Brian Alderson is founder of the Children’s Books History Society and a former Children’s Books Editor for The Times. Gwynneth Bailey is a freelance education and children’s book consultant. Clive Barnes, formerly Principal Children’s Librarian, Southampton City is a freelance researcher and writer. Diane Barnes, was a librarian for 20 years, mostly as a children’s specialist, working in Kent, Herts, Portsmouth and Hampshire, and Lusaka (Zambia) with the British Council. Jill Bennett is the author of Learning to Read with Picture Books and heads up a nursery unit. Jon Biddle is English Coordinator/Reading Champion at Moorlands Primary Academy in Norfolk, and co-founder of the Patron of Reading scheme. Annie Brierley has worked in libraries and the related sector all her working life and is currently Library Supervisor in North Devon. Rebecca Butler writes and lectures on children’s literature. Jane Churchill is a children’s book consultant. Stuart Dyer is an Head Teacher of a primary school in East Devon. Anne Faundez is a freelance education and children’s book consultant. Janet Fisher is a children’s literature consultant. Geoff Fox is former Co-Editor (UK) of Children’s Literature in Education, but continues to work on the board and as an occasional teller of traditional tales. Sarah Gallagher is a headteacher and director of Daniel Hahn is a writer, editor and translator. Ferelith Hordon is a former children’s librarian and editor of Books for Keeps Carey Fluker Hunt is a writer and children’s book consultant. Matthew Martin is a primary school teacher. Sue McGonigle is a Lecturer in Primary Education and Co-Creator of Margaret Pemberton is a school library consultant and blogs at Neil Philip is an author, poet, mythographer and folklorist. Val Randall is Head of English and Literacy Co-ordinator at a Pupil Referral Unit. Andrea Reece is Managing Editor of Books for Keeps. Sue Roe is a children’s librarian. Elizabeth Schlenther is the compiler of Nicholas Tucker is honorary senior lecturer in Cultural and Community Studies at Sussex University.

Under 5s Pre – School/Nursery/Infant

The Boy Who Loved Everyone HHHH

Jane Porter, ill. Maisie Paradise Shearring, Walker Books, 32pp, 978 1 4063 8064 4, £12.99 hbk

Dimitri is new at nursery and this friendly happy little boy wants


share the love he feels. Starting with his classmates during storytime, ‘I love you’ is what he tells them all. He continues so doing at playtime, telling not only the children but also the ants and trees in the playground. This utterance is repeated throughout the afternoon to pretty much everything and

everyone he encounters by

which time the children at least, feel Dimitri’s loving rather too much of a good thing.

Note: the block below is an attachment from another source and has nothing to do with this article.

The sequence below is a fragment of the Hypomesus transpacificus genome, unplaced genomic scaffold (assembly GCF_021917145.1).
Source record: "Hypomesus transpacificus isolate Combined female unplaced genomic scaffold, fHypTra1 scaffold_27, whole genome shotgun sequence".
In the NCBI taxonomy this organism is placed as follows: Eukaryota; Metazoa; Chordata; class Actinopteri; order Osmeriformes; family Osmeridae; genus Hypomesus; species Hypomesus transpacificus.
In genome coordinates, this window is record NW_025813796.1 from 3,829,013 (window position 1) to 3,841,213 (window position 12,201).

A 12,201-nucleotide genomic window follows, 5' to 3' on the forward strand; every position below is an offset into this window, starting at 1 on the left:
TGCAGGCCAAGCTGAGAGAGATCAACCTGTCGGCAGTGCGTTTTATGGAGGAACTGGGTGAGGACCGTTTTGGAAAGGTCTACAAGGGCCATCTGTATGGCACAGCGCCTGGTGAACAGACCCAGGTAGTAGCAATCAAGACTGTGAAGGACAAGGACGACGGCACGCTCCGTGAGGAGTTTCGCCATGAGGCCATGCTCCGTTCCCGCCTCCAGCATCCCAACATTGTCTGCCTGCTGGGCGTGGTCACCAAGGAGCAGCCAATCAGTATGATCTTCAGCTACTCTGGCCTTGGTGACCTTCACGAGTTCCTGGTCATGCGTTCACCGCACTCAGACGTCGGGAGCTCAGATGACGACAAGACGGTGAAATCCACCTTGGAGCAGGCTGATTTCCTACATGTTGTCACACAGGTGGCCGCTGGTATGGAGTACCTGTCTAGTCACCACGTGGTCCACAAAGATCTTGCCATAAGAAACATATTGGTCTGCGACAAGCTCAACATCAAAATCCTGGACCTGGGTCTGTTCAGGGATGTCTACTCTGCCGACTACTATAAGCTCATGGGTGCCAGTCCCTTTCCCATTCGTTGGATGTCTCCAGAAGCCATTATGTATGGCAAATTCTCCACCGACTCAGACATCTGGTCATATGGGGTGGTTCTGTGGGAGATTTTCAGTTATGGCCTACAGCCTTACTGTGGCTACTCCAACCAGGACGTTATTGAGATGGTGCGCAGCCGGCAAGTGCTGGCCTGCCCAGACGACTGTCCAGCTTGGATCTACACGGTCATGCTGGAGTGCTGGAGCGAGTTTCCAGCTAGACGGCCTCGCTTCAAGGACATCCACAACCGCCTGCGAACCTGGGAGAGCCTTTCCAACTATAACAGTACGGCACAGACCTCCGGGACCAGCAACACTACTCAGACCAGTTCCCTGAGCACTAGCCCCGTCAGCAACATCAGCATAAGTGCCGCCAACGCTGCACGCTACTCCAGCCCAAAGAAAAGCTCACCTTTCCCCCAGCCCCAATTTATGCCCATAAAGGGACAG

The trouble is, nobody,

not even the old man he and his mum pass on the way home, say it back: the only ‘I love you’ comes from his mum at bedtime. Next morning Dimitri doesn’t want

to go to school, telling Mum how he feels.

She in turn explains that

people are different and consequently have different ways of showing their feelings. As they walk along she shows examples of this in practice: saying ‘I love you’ need not be spoken: actions can be equally effective. When they arrive in the playground, Dimitri still feels a bit unsure of his welcome but it’s not long before both the actions and words of his classmates let him know he’s okay. Gradually he begins to feel a warmth spreading

right through him and

come storytime it’s clear to everyone that Dimitri is accepted. I love that circularity with the

narrative starting and ending with storytime. Both Jane Porter’s telling, which was inspired by a little boy from her nursery art sessions, and Maisie Paradise Shearring’s richly detailed illustrations

exude warmth tenderness, and perfectly

do both outside and in, and she is soon exploring it all, saying ‘hello’ to each new place. This is a wonderful introduction to moving house, and while Emma seems cheerful about it all, there is an underlying nostalgia about the old house. ‘This is the last time I will eat at this table’ for instance. There are lots of ‘lasts’ before the ‘firsts’ come along, and we sense that Emma has some ambivalence about the move. She is always shown in flat white with thick black lines outlining her body and showing her expressions. The few background landscapes in what appears to be watercolour have a feel of Australia about them, and are beautifully done, but the emphasis is on Emma and her experiences. At the end we see her writing on the wall of her new bedroom ‘Emma lives here now’ and we know the transition has been made. A lovely story. ES

Be More Bernard HHHH